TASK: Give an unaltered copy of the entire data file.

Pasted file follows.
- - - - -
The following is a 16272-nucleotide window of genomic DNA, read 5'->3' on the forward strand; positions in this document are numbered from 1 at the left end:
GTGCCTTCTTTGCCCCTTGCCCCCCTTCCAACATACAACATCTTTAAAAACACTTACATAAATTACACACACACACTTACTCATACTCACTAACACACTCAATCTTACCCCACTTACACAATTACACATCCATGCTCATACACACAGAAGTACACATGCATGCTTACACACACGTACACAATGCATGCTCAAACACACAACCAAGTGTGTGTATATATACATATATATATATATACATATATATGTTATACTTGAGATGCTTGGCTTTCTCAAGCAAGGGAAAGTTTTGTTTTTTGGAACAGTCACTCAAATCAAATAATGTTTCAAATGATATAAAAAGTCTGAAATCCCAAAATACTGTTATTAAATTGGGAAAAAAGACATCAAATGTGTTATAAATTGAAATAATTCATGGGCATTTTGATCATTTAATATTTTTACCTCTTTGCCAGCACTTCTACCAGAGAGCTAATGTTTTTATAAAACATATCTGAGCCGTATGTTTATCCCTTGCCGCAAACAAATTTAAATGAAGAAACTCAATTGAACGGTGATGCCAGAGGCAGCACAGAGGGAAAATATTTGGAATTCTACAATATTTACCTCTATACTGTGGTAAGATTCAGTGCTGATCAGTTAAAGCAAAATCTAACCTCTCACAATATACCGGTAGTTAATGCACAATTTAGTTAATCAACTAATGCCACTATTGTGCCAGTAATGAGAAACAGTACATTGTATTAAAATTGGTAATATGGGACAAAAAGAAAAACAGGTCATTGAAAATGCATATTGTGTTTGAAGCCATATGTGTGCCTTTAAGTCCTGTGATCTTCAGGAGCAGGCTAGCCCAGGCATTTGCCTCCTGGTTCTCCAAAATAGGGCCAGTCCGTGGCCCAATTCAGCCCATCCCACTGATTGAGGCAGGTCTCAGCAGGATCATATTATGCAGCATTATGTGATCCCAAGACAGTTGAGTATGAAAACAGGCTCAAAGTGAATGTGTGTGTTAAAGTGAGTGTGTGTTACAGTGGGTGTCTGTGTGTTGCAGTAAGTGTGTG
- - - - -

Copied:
The following is a 16272-nucleotide window of genomic DNA, read 5'->3' on the forward strand; positions in this document are numbered from 1 at the left end:
GTGCCTTCTTTGCCCCTTGCCCCCCTTCCAACATACAACATCTTTAAAAACACTTACATAAATTACACACACACACTTACTCATACTCACTAACACACTCAATCTTACCCCACTTACACAATTACACATCCATGCTCATACACACAGAAGTACACATGCATGCTTACACACACGTACACAATGCATGCTCAAACACACAACCAAGTGTGTGTATATATACATATATATATATATACATATATATGTTATACTTGAGATGCTTGGCTTTCTCAAGCAAGGGAAAGTTTTGTTTTTTGGAACAGTCACTCAAATCAAATAATGTTTCAAATGATATAAAAAGTCTGAAATCCCAAAATACTGTTATTAAATTGGGAAAAAAGACATCAAATGTGTTATAAATTGAAATAATTCATGGGCATTTTGATCATTTAATATTTTTACCTCTTTGCCAGCACTTCTACCAGAGAGCTAATGTTTTTATAAAACATATCTGAGCCGTATGTTTATCCCTTGCCGCAAACAAATTTAAATGAAGAAACTCAATTGAACGGTGATGCCAGAGGCAGCACAGAGGGAAAATATTTGGAATTCTACAATATTTACCTCTATACTGTGGTAAGATTCAGTGCTGATCAGTTAAAGCAAAATCTAACCTCTCACAATATACCGGTAGTTAATGCACAATTTAGTTAATCAACTAATGCCACTATTGTGCCAGTAATGAGAAACAGTACATTGTATTAAAATTGGTAATATGGGACAAAAAGAAAAACAGGTCATTGAAAATGCATATTGTGTTTGAAGCCATATGTGTGCCTTTAAGTCCTGTGATCTTCAGGAGCAGGCTAGCCCAGGCATTTGCCTCCTGGTTCTCCAAAATAGGGCCAGTCCGTGGCCCAATTCAGCCCATCCCACTGATTGAGGCAGGTCTCAGCAGGATCATATTATGCAGCATTATGTGATCCCAAGACAGTTGAGTATGAAAACAGGCTCAAAGTGAATGTGTGTGTTAAAGTGAGTGTGTGTTACAGTGGGTGTCTGTGTGTTGCAGTAAGTGTGTG